Despite constant meddling from the FBI and its COINTELPRO program, which sought to "disrupt, confuse and create tension within the organization," the BPP's organizational structure was solidly built, baring a slight resemblance to that of the Nation of Islam. Some BPP chapters operated with military-like discipline, a quality that tends to be lacking on a loose and often times hyper-sensitive Left (even amongst Leninist organizations). This was accomplished with a good mix of horizontal leadership and chapter autonomy, which allowed for creativity, initiatives and actions throughout the organization, while also maintaining the discipline necessary for taking broad action and staying focused on the big picture.
The party recognized the severity of the situation for oppressed and working-class communities within a racist and capitalist system. The system's inherently predatory nature regarding social and economic issues provided a glimpse of a society based in class division, and the daily brutalization of communities of color at the hands of the police confirmed the presence of an all-out class war. In this sense, the party organized for this purpose - equipping themselves with ideological ammo, building poor and working-class armies through community outreach and education, arming themselves for self-defense, and operating their mission with a high degree of strategy and discipline.
Mao Zedong's revolutionary military doctrine, "Three Rules of Discipline and Eight Points for Attention," was highly influential in the party's daily operations. These "rules of engagement" emphasized obedience to the needs of oppressed peoples as well as conducting actions in a respectable and honorable manner (Be polite when speaking; Be honest when buying and selling; Return all borrowed articles; Pay compensation for everything damaged; Do not hit or swear at others; Do not damage crops; Do not harass females; and Do not mistreat prisoners). "There were some aspects of Chairman Mao's thought that had helpful and sensitive application for the life of the Panthers in the ghetto," explained Cleaver.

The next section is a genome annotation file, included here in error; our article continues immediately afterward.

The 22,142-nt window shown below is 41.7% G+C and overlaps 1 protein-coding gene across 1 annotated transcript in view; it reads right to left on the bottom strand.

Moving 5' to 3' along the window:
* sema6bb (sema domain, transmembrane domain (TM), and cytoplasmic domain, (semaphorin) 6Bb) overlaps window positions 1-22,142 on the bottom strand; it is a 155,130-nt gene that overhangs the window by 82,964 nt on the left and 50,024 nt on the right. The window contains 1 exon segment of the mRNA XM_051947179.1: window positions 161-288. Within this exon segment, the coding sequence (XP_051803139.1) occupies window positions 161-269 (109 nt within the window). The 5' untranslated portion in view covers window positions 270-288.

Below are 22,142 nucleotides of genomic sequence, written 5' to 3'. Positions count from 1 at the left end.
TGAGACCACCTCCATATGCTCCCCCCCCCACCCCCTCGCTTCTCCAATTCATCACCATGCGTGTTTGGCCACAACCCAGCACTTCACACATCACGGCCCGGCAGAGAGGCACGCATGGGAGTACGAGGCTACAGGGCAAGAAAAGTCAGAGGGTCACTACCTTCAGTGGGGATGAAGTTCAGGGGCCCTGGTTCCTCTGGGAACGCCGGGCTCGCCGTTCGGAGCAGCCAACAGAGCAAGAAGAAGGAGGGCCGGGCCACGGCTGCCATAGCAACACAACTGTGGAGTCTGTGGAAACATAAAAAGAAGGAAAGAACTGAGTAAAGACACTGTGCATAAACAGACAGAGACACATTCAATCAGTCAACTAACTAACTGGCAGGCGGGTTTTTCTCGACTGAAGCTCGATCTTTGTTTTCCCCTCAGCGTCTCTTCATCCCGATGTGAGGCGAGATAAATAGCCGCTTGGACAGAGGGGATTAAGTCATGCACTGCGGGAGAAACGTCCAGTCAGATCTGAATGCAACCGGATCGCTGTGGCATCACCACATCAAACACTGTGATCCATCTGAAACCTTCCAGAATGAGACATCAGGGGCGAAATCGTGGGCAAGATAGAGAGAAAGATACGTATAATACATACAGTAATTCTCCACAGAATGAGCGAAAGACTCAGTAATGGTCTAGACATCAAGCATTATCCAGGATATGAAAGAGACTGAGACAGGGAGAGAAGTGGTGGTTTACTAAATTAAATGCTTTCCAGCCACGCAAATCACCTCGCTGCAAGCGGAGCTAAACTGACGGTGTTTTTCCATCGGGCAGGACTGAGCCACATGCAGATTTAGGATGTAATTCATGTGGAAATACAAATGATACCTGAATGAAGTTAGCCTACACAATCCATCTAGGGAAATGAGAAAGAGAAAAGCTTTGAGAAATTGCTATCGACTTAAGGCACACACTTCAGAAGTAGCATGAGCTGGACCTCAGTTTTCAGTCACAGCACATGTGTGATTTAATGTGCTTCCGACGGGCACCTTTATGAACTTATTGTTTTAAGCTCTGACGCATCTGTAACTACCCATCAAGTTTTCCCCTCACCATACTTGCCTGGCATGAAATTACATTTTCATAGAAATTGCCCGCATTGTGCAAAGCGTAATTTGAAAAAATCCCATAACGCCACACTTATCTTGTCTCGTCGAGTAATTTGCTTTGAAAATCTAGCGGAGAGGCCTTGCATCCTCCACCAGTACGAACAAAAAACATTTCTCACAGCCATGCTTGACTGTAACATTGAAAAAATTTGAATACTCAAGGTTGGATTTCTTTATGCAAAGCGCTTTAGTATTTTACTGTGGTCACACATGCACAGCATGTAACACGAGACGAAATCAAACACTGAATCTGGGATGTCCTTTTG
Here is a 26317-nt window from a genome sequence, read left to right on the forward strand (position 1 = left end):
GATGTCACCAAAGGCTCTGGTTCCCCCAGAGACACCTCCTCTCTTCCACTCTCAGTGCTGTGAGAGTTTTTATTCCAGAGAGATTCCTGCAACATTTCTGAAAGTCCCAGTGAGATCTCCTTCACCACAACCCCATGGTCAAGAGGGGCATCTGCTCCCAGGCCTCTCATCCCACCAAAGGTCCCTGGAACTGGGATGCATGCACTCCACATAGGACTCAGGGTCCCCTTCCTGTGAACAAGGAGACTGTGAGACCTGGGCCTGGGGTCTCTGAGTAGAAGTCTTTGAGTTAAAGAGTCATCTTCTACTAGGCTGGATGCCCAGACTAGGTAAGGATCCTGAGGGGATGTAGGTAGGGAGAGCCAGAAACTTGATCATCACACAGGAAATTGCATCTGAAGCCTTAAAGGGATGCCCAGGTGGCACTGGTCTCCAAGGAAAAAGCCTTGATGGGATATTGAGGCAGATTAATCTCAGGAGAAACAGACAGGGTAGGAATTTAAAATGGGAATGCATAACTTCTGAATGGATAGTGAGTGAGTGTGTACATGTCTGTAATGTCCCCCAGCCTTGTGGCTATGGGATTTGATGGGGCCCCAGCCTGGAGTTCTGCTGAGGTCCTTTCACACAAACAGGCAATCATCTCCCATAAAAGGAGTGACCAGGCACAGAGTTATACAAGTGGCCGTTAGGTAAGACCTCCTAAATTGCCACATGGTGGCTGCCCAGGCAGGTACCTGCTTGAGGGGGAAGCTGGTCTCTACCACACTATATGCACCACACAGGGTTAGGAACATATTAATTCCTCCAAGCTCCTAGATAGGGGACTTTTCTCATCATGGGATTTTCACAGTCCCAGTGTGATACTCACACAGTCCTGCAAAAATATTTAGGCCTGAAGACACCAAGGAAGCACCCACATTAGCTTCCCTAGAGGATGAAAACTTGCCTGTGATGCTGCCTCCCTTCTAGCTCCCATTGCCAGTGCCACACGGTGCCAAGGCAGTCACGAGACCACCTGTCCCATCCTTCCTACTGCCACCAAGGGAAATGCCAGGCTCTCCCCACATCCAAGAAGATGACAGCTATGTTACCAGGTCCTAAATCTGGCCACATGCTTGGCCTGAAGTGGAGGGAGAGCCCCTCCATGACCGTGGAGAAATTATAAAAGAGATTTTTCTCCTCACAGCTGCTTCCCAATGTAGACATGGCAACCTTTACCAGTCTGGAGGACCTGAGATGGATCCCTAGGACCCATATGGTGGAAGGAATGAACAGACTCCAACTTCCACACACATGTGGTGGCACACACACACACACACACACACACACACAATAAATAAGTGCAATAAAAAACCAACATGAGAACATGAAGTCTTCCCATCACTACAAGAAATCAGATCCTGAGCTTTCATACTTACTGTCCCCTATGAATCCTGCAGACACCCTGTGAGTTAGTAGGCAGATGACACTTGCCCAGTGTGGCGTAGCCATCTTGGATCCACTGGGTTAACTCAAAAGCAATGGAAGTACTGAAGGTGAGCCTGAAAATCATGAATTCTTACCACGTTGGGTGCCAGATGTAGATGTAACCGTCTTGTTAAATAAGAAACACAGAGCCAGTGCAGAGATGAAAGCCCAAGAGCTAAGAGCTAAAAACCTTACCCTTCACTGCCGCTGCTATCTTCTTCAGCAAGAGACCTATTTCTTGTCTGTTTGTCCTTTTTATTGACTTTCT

In addition to Mao's "little red book," the party made Che Guevara's "Guerilla Warfare" required reading in all of its political education classes. Recognizing the similarities between the Black struggle in America and the struggle of the colonized in many parts of the world, party members studied anti-colonial resistance and Regis Debray's foco theory of revolution, which posited the idea that "vanguardism by cadres of small, fast-moving paramilitary groups can provide a focus (in Spanish, foco) for popular discontent against a sitting regime, and thereby lead a general insurrection." While the BPP didn't apply this in the same manner as a revolutionary peasantry would in taking up arms against an imperial force, they were able to use many points as a foundation for unity and self-defense, if not merely for inspiration in battling forces of oppression. Said Newton:
… all the guerilla bands that have been operating in Mozambique and Angola, and the Palestinian guerillas who are fighting for a socialist world. I think they all have been great inspirations for the Black Panther Party… they are examples of guerilla bands. The guerillas who are operating in South Africa (against Apartheid) and numerous other countries all have had great influence on us. We study and follow their example."
This disciplined approach allowed the party to establish clear targets for opposition, while also dissuading reactionary behaviors that were dangerously counterproductive and counter-revolutionary. An example of this came in a message released to members through the